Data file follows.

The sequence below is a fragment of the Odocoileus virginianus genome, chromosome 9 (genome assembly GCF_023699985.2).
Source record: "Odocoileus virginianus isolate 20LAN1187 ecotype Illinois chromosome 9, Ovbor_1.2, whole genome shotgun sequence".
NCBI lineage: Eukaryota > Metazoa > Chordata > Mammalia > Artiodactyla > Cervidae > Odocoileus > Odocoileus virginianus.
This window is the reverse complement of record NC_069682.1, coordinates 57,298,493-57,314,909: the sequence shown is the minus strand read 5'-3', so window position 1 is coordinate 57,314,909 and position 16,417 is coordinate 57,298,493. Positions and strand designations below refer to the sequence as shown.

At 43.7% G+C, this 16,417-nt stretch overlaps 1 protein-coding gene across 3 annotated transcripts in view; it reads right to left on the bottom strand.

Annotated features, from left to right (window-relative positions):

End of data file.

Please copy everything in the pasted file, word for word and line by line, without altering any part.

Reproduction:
The sequence below is a fragment of the Odocoileus virginianus genome, chromosome 9 (genome assembly GCF_023699985.2).
Source record: "Odocoileus virginianus isolate 20LAN1187 ecotype Illinois chromosome 9, Ovbor_1.2, whole genome shotgun sequence".
NCBI lineage: Eukaryota > Metazoa > Chordata > Mammalia > Artiodactyla > Cervidae > Odocoileus > Odocoileus virginianus.
This window is the reverse complement of record NC_069682.1, coordinates 57,298,493-57,314,909: the sequence shown is the minus strand read 5'-3', so window position 1 is coordinate 57,314,909 and position 16,417 is coordinate 57,298,493. Positions and strand designations below refer to the sequence as shown.

At 43.7% G+C, this 16,417-nt stretch overlaps 1 protein-coding gene across 3 annotated transcripts in view; it reads right to left on the bottom strand.

Annotated features, from left to right (window-relative positions):